Why I Love Capital Gains (and you should too)
I love long-term capital gains. Sure, there’s the satisfaction of cashing in on an investment (rarer for me than I would like 🙂 ). But it’s more than that. What I really love is knowing that Uncle Sam will be getting a far smaller cut than he gets from my earned income. Yep, in case you didn’t know, U.S. long-term capital gain tax rates are FAR lower—ZERO for millions of taxpayers—than ordinary income rates. (Note: “long-term” means assets held for at least one year.)
2016 Long-Term Capital Gain Tax Rates
From the IRS’s website, here’s quick & dirty look at long-term capital gain tax rates.
As this is written and presented in the IRS’s usual impenetrable style, I’ll translate:
- First, let’s ignore the first three lines. These pertain to circumstances that likely do not apply to 98% of you.
- Now let’s zero in on the last line, just above the footnote, the one with a very enticing 0% in the right column. This is saying that, if your regular (paycheck) income is taxed at 10% or 15%, then any capital gains you notch are totally federal income tax free! That is huge, my friends.
- Look up a line: If your regular income is taxed at 25%, 28%, 33%, or 35%, your long-term capital gain rate is only 15%. That’s pretty cool too!
Who Gets Tax-Free Capital Gains?
Congress has blessed people with incomes up to these maximums with a 0% capital gain rate:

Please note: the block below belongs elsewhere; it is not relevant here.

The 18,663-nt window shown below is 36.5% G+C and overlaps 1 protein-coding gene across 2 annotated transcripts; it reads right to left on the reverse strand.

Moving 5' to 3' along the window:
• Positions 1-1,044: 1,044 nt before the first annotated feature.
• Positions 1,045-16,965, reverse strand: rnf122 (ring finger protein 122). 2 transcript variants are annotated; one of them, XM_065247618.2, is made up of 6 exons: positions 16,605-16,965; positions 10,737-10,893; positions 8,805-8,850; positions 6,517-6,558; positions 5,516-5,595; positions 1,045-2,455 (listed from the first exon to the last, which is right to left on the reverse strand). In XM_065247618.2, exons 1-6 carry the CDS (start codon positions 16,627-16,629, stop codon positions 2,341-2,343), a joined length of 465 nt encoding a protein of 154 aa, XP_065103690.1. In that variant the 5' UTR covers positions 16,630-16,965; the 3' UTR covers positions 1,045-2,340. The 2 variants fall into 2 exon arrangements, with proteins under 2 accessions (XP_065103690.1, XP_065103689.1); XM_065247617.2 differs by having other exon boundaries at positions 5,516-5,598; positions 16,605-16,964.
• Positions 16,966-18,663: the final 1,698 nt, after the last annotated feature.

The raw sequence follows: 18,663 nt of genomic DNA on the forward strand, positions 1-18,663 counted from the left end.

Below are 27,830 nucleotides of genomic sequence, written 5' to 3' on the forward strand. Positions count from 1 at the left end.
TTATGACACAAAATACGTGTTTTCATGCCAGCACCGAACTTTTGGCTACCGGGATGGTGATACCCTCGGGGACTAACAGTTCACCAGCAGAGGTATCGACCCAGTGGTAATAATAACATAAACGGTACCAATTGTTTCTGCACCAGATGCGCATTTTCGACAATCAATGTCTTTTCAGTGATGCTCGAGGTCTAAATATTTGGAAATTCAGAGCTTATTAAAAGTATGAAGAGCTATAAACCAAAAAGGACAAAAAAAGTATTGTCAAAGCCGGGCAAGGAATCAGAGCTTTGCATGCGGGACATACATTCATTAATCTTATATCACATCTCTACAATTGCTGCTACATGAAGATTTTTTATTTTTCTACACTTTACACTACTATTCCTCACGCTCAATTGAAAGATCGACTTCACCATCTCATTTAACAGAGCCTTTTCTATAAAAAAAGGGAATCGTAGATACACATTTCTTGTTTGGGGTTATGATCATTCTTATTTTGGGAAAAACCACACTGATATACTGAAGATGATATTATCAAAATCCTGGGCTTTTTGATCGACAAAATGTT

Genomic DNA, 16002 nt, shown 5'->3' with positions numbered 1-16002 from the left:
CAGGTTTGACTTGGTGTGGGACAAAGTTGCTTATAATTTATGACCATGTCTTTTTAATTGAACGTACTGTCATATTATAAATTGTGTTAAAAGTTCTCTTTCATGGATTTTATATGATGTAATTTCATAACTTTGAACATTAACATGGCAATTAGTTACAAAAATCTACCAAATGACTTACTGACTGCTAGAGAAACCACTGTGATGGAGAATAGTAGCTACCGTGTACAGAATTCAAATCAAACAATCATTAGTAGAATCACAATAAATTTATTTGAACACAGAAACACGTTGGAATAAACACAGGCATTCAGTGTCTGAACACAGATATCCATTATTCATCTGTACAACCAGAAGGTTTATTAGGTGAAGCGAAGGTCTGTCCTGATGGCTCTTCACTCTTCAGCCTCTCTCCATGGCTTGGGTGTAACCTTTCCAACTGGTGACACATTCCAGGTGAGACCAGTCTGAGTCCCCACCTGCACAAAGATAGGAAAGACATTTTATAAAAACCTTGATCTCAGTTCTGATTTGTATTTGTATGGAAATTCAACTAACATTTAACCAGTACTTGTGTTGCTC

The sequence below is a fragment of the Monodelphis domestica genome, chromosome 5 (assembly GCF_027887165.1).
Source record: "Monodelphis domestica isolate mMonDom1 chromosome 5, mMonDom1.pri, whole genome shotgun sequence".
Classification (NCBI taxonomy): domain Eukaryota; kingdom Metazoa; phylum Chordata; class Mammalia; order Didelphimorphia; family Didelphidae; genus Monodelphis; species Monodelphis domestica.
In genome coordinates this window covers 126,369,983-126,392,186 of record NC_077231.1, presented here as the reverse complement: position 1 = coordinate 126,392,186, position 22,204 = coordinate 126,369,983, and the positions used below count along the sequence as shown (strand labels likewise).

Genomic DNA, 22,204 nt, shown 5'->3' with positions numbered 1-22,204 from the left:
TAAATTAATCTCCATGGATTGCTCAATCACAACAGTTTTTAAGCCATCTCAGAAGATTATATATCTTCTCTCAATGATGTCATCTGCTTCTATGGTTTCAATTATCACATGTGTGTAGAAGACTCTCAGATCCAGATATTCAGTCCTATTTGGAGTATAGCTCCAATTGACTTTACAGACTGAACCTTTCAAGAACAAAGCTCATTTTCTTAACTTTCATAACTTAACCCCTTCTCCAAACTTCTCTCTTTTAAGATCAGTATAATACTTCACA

Single: Taxpayers with income under $37,650 pay NO long-term capital gain tax.
Married Filing Jointly: Taxpayers with joint income under $75,300 pay NO long-term capital gain tax.
Married Filing Separately: Taxpayers with income under $37,650 pay NO long-term capital gain tax.
Head of Household: Taxpayers with income under $50,400 pay NO long-term capital gain tax.
Who Pays a 15% Long-Term Capital Gain Tax Rate?
If your income is too high to cash in on that ideal 0% tax rate, then how high can your income be to qualify for the still pleasing 15% capital gain rate? Answers:
Single: Up to $415,050 (wow!)
Married Filing Jointly: Up to $466,950
Married Filing Separately: Up to $233,475
Head of Household: Up to $441,000
And even with income above these numbers, the highest long-term capital gain tax rate is 20% (excluding the special cases noted in the first three lines of the IRS table reproduced above).
How to Earn Capital Gains and Pay Less Tax
So now you’re wondering: Just how do I get more of these long-term capital gains and thereby cut my overall tax rate?
In general, capital gains are achieved when you sell something for more than you paid for it. Stocks, bonds, commodities, precious metals—these are potential capital gain generators. Yep, investing involves inherent risk, and you should not take lightly that risk. But prudent risk-taking consistent with your long-term goals and risk tolerance makes sense. (Use the Free Risk Calculator available through the link in the right sidebar of this page to help get a handle on your risk tolerance.)
An important caveat: Earnings withdrawn from traditional IRAs are taxed at ordinary income tax rates. That means that capital gains generated within an IRA will ultimately be taxed at your ordinary income tax rate at the time of withdrawal, even if some or all of your IRA earnings were due to capital gains.